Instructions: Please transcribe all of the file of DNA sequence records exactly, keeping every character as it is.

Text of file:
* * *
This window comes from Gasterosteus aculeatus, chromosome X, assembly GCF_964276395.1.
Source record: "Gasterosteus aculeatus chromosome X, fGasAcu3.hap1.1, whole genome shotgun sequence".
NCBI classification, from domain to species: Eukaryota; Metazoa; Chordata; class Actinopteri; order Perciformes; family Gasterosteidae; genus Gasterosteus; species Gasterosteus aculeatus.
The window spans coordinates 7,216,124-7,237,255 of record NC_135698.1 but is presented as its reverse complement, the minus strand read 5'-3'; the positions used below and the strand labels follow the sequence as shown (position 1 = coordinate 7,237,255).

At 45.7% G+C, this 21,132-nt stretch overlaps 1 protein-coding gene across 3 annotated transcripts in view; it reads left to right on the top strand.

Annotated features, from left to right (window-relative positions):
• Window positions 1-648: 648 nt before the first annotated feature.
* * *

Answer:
This window comes from Gasterosteus aculeatus, chromosome X, assembly GCF_964276395.1.
Source record: "Gasterosteus aculeatus chromosome X, fGasAcu3.hap1.1, whole genome shotgun sequence".
NCBI classification, from domain to species: Eukaryota; Metazoa; Chordata; class Actinopteri; order Perciformes; family Gasterosteidae; genus Gasterosteus; species Gasterosteus aculeatus.
The window spans coordinates 7,216,124-7,237,255 of record NC_135698.1 but is presented as its reverse complement, the minus strand read 5'-3'; the positions used below and the strand labels follow the sequence as shown (position 1 = coordinate 7,237,255).

At 45.7% G+C, this 21,132-nt stretch overlaps 1 protein-coding gene across 3 annotated transcripts in view; it reads left to right on the top strand.

Annotated features, from left to right (window-relative positions):
• Window positions 1-648: 648 nt before the first annotated feature.